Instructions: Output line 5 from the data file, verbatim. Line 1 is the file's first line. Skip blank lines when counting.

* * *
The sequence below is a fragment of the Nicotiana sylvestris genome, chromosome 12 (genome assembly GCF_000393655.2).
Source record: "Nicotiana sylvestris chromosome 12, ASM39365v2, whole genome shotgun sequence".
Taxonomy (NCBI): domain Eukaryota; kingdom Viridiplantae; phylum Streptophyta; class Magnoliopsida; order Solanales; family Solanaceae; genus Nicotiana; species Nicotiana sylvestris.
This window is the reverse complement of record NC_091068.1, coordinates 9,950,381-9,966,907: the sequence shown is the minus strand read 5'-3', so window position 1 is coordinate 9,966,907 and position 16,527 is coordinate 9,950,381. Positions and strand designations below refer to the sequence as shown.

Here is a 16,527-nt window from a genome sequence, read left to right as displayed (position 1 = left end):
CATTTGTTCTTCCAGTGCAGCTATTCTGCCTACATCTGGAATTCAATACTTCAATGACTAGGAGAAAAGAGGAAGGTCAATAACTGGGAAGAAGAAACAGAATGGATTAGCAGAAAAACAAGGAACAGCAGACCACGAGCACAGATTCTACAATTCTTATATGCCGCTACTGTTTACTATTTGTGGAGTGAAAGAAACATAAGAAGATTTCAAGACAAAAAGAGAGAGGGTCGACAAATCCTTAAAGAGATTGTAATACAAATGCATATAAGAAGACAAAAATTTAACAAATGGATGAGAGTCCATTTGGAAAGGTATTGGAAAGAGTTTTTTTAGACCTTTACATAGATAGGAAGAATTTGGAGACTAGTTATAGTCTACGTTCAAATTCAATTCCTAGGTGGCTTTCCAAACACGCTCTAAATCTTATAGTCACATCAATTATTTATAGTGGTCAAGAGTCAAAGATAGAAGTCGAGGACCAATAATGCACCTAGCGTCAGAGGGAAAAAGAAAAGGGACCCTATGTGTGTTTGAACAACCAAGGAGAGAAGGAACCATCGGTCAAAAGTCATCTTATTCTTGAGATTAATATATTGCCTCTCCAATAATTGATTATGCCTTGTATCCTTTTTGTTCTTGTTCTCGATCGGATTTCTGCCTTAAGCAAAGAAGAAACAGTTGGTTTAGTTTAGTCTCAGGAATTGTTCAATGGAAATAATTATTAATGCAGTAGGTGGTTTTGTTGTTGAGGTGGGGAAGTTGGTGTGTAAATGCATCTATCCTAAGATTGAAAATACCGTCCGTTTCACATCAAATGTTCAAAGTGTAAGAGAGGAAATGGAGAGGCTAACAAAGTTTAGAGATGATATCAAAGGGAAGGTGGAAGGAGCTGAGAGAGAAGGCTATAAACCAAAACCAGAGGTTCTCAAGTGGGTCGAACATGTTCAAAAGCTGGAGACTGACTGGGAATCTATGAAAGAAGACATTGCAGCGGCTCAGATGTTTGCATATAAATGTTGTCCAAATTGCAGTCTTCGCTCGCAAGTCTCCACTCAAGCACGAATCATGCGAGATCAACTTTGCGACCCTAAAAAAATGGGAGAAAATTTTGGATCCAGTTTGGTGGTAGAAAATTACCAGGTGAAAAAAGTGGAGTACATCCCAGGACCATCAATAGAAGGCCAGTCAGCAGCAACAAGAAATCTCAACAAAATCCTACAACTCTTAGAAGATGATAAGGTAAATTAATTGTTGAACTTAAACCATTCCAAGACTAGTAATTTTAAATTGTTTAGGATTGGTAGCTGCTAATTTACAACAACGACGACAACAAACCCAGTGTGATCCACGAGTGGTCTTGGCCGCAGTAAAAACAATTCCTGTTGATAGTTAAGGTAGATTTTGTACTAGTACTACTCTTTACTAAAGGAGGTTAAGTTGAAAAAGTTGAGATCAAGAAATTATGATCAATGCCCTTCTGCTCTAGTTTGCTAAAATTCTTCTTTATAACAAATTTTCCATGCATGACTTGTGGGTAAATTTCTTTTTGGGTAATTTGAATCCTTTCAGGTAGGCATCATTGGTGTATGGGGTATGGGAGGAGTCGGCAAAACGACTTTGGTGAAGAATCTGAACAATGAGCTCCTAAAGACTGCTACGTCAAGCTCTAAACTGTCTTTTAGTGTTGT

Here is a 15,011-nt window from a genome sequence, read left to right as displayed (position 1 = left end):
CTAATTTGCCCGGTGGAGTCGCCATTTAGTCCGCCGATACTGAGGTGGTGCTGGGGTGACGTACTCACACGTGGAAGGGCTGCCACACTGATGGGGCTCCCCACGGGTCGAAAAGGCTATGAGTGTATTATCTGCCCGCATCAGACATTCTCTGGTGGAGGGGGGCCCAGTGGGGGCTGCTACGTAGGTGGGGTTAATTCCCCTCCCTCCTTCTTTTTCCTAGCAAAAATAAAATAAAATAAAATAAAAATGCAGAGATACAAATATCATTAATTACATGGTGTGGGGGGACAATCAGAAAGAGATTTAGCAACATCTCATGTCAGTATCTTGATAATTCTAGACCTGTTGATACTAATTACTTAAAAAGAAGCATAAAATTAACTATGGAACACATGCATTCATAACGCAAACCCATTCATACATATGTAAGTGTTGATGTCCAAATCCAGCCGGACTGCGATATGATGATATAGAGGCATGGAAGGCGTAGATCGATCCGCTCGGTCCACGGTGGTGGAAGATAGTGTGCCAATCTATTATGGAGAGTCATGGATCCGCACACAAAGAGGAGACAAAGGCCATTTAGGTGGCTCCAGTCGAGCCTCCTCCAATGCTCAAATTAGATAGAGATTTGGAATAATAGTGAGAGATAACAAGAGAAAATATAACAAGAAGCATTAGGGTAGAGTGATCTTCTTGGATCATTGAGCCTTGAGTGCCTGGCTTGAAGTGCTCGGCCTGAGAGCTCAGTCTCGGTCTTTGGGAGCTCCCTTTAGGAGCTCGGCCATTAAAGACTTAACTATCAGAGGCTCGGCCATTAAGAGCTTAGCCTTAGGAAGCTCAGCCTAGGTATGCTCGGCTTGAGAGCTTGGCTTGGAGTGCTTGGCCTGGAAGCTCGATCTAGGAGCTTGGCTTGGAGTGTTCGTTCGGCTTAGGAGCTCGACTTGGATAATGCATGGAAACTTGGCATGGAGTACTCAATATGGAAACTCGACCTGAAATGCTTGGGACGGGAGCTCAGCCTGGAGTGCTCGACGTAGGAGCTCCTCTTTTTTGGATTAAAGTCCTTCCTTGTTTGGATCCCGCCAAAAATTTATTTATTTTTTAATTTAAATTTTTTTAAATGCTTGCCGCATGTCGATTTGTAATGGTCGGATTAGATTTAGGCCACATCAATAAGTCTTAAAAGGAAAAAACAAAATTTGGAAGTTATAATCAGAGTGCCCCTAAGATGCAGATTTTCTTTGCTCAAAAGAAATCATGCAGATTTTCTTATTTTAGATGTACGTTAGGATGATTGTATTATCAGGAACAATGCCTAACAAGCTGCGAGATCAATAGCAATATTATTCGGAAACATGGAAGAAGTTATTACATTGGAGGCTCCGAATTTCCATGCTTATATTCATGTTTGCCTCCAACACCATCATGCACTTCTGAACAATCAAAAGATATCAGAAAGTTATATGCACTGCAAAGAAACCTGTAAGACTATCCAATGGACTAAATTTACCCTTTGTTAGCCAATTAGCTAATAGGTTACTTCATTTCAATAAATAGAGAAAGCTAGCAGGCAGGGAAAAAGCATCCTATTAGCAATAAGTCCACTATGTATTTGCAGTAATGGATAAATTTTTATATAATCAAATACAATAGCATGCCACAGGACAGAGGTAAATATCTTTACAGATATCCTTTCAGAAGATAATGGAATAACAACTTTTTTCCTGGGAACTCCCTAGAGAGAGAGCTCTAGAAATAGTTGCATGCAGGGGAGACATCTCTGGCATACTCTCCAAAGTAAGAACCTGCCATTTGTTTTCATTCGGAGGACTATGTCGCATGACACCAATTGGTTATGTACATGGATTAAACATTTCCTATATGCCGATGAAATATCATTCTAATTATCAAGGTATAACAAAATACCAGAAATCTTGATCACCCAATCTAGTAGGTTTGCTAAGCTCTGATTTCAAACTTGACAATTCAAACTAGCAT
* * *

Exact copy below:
Here is a 16,527-nt window from a genome sequence, read left to right as displayed (position 1 = left end):